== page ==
Planning enforcement is a key service provided by the National Park Authority and teams have been busy throughout the lockdown period ensuring that approved plans and conditions are followed.
Site visits resumed in May with social distancing in place after a short, temporary pause.
Heather Lealan, Development Management Lead who oversees the enforcement function of the Authority, explained: “As one of the largest planning authorities in England working in a protected landscape, our enforcement remit is incredibly important.
“It’s an area of our work that the public rightly see as a vital service and we’ve worked extremely hard to ensure minimal disruption during the lockdown.
“I’m proud of the team’s efforts to go the extra mile during this testing period to ensure that planning and other environmental controls are enforced. Teams in our host authorities have also been crucial in making sure that we maintain a service of high standards.
“Effective and swift enforcement seeks to add value to the Special Qualities of the National Park as per the guidelines within the National Planning Policy Framework (NPPF).”
We now look at some case studies of recent enforcement work by the Authority:
Two enforcement notices were served at an area of agricultural land in the Worthing area after two structures were put up without planning permission.
A notice was served for the siting of a structure the owner claimed to be a mobile home and did not require planning permission, while another was served for the erection of a 60-metre long tyre barrier.
Both of the enforcement notices were appealed and the subsequent appeals were dealt with by the Planning Inspectorate, which dismissed them and upheld the Enforcement notices.
The owner of the land has since compiled with both notices and removed both the mobile home and tyre barrier.
Following reports of a piece of agricultural land being sold off in lots in Fernhurst, an Article 4 notice was served. This removed the permitted development rights for the erection of any fences, gate and enclosures, thus requiring the land owners to seek planning permission for any future work.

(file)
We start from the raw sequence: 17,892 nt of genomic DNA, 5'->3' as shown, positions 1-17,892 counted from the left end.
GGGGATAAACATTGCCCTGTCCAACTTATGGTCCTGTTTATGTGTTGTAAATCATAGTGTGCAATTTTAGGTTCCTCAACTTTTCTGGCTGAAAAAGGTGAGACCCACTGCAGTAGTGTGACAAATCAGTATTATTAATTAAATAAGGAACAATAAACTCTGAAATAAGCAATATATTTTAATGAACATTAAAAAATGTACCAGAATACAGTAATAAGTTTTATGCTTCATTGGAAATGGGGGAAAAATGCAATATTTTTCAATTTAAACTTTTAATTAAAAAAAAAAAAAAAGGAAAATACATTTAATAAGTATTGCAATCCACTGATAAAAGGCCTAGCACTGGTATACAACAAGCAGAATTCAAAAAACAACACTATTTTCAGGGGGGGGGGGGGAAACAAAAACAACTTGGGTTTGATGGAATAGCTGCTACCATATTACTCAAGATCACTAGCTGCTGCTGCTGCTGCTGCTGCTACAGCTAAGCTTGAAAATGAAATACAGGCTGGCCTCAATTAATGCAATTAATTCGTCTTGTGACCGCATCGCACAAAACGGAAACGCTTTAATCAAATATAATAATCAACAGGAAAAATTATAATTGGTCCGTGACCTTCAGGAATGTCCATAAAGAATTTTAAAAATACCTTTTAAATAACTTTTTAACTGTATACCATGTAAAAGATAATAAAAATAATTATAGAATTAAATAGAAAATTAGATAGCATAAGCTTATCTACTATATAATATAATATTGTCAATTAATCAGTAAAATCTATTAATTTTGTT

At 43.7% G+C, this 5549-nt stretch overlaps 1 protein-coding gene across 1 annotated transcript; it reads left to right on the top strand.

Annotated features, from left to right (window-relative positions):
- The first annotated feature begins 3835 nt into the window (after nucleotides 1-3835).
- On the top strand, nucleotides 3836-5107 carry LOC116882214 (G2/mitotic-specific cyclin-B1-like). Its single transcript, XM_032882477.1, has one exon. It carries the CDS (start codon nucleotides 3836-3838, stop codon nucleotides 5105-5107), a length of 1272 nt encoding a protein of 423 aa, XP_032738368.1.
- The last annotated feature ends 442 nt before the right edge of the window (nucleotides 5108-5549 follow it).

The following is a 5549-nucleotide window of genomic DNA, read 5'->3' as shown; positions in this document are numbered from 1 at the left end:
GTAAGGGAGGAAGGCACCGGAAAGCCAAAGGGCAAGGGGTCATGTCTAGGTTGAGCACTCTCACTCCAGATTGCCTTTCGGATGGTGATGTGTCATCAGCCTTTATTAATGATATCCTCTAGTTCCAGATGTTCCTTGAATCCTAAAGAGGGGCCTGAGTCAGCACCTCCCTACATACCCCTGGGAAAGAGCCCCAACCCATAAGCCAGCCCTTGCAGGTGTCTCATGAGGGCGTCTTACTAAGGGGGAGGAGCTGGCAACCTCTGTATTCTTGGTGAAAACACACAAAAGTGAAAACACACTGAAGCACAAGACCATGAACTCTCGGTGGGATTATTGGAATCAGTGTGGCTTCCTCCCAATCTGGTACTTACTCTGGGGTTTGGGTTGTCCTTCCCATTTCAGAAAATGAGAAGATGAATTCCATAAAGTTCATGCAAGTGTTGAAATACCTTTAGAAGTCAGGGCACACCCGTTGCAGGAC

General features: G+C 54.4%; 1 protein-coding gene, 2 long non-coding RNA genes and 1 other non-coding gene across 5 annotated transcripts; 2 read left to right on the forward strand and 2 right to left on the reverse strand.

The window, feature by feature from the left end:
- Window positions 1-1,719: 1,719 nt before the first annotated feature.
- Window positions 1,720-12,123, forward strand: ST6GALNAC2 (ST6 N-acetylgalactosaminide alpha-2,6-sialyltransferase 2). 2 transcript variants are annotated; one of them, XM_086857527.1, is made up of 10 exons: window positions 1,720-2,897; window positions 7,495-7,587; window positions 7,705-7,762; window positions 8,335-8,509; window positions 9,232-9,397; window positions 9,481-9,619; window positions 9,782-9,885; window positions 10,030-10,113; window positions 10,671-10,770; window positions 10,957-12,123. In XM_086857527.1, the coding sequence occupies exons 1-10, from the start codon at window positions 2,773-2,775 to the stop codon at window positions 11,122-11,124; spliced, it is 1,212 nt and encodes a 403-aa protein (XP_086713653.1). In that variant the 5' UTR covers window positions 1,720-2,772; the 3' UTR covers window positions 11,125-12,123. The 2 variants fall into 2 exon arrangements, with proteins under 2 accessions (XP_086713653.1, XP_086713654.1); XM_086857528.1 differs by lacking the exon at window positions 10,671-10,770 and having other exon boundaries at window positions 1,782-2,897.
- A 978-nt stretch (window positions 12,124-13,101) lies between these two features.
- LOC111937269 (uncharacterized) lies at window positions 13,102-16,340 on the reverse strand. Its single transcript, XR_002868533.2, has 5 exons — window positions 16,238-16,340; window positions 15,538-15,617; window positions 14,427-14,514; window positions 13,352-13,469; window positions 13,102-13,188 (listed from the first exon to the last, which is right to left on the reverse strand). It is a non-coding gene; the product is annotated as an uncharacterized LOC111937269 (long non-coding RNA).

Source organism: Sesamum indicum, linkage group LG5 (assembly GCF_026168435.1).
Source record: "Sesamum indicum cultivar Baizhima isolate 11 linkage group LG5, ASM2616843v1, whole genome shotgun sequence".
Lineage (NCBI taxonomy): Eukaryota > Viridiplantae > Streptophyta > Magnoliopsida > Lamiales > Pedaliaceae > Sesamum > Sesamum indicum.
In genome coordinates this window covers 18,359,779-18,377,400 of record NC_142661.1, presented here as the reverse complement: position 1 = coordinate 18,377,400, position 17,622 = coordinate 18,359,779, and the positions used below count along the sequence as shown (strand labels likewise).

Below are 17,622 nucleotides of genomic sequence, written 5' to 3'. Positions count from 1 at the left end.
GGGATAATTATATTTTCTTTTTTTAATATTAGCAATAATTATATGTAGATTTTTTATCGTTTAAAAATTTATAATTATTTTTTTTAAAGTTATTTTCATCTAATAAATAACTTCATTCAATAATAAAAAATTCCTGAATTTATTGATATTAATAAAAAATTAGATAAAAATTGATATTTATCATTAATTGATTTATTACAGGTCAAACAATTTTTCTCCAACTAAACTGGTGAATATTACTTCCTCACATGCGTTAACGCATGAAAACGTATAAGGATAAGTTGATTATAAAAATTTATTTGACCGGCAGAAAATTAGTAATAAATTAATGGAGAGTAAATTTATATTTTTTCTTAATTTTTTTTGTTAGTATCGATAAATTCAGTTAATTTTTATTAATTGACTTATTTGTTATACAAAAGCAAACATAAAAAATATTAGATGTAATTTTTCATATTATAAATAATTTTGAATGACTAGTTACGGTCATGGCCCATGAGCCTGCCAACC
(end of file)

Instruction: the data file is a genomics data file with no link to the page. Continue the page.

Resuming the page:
The Authority served an Enforcement Notice in the Chichester District of the National Park for the importation of inert materials to engineer a bund as a means of enclosure for a field.
The reason for the Enforcement Notice was on the grounds of landscape and contamination concerns.
This Enforcement Notice was appealed and the SDNPA Officer provided information to the Planning Inspectorate that supported these concerns. Subsequently, the appeal was dismissed and the Inspector upheld the enforcement notice, the landowner has until the 27 September to remove the bund.
In 2018 Lewes District Council issued an enforcement notice on behalf of the SDNPA in relation to an alleged breach of planning control.
This was because investigations had shown that shooting of game birds for sport was taking place more frequently than the 28 days per year allowed under permitted development rights. It was considered that this caused noise and disturbance at odds with the enjoyment of the natural beauty and special qualities of the National Park by the public.
The owners of the farm appealed and an informal hearing took place 10 March, with the decision being issued on 29 April. Officers of Lewes District Council worked together with those of the SDNPA to defend the case.
The Inspector dismissed the appeal, concluding that while the shoot might conserve relative tranquillity in the area, it would not result in a positive enhancement to tranquillity as required by Policy SD7 of the South Downs Local Plan.
This decision is of note due to the Inspectors’ thorough application of Policy SD7 and as a demonstration of the successful joint working between the two authorities on planning matters.